So here are quick steps on how to start to build a good portfolio. The first step is to clarify and understand the different roles of each participant in the process.


STEP 1 - Participants

1) Student - The most crucial person in the learning process is, of course, the student itself. We have been talking about autonomy and freedom of choice, so how does it sound if you can influence everything in your portfolio, from the colors you use on your main page to writing your reflection on how your week went? Sounds quite engaging, at least to me and for most of the students that I have been teaching in the past and teach right now.


When we talk about motivation, we always come back to success or see the development in our own work, which is one of the most satisfying feelings in the world. Such as, it has been fascinating to see how in ten weeks, some individuals started to write five short sentences when the starting point was to write five words based on the weekly launched video about week highlights. Or how five sentences have broadened to an even diary-type of organized self-reflection time during the days. I have noticed that when students can pick up their best parts of learning, they are also more open-minded to accept help while practicing skills they are not handling yet.


For example, one of the students started his portfolio by adding only pictures because he couldn't write words. Still, because of the practice and the motivation to write about his week to get an extra Classcoin, he is now adding single words to the pictures to describe his feelings. You can imagine his smiling face when we went through his progress during the first ten weeks.

2) Guardians - It is always a good approach to explain learning environments, structures, and targets to parents/guardians because home plays a significant role in creating the best possible support network for the learner. While we practice self-regulation skills and experiment with different learning strategies, guardians must know how a student is processing to support in the best possible ways.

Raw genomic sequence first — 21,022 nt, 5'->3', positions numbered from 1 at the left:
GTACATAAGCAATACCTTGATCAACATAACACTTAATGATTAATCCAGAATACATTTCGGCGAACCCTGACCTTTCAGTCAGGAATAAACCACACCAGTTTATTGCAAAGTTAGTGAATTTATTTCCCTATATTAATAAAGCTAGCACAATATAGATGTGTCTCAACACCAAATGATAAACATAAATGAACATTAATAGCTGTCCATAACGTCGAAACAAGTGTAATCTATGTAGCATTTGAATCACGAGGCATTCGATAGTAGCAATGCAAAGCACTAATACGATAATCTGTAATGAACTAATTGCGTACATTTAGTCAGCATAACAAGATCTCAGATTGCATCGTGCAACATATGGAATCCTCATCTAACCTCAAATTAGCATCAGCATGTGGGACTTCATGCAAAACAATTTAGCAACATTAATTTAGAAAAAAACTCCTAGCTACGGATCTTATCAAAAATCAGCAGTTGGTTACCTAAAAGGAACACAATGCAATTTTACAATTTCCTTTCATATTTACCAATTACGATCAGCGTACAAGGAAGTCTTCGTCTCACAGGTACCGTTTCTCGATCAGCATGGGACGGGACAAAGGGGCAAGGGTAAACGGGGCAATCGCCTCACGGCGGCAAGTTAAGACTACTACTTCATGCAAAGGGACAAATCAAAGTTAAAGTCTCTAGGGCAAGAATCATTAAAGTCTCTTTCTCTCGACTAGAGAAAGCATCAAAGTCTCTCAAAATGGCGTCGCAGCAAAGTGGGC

I am currently working at a school where we do not have any traditional hardcopy books for everyone as daily learning materials. Every material is done and differentiated by the teacher in every subject. In my class, we use the Project-Based Learning approach, which gives everyone a chance to contribute to the same topic but with totally different objectives and materials. This approach is sometimes very confusing for the parents who have been used to having books and subject-based schedules. During the first meeting with the parents, I agree with them that at the beginning, it is hard to follow their kid's progress when we do not have any books. Still, at the same time, I provide a more authentic way to see what we are doing as a team and emphasize that, most importantly, how their kid is learning. In the beginning, parents are cautious. Still, after the first ten-week spell, I have received comments like, "Anton, the next step is to install a camera in your class because, during the Student X learning path, we have never been that close to the learning and activities X is doing during the week." Positive feedback is always lovely, but here, the most considerable success from my side is that parents are more connected to their kids.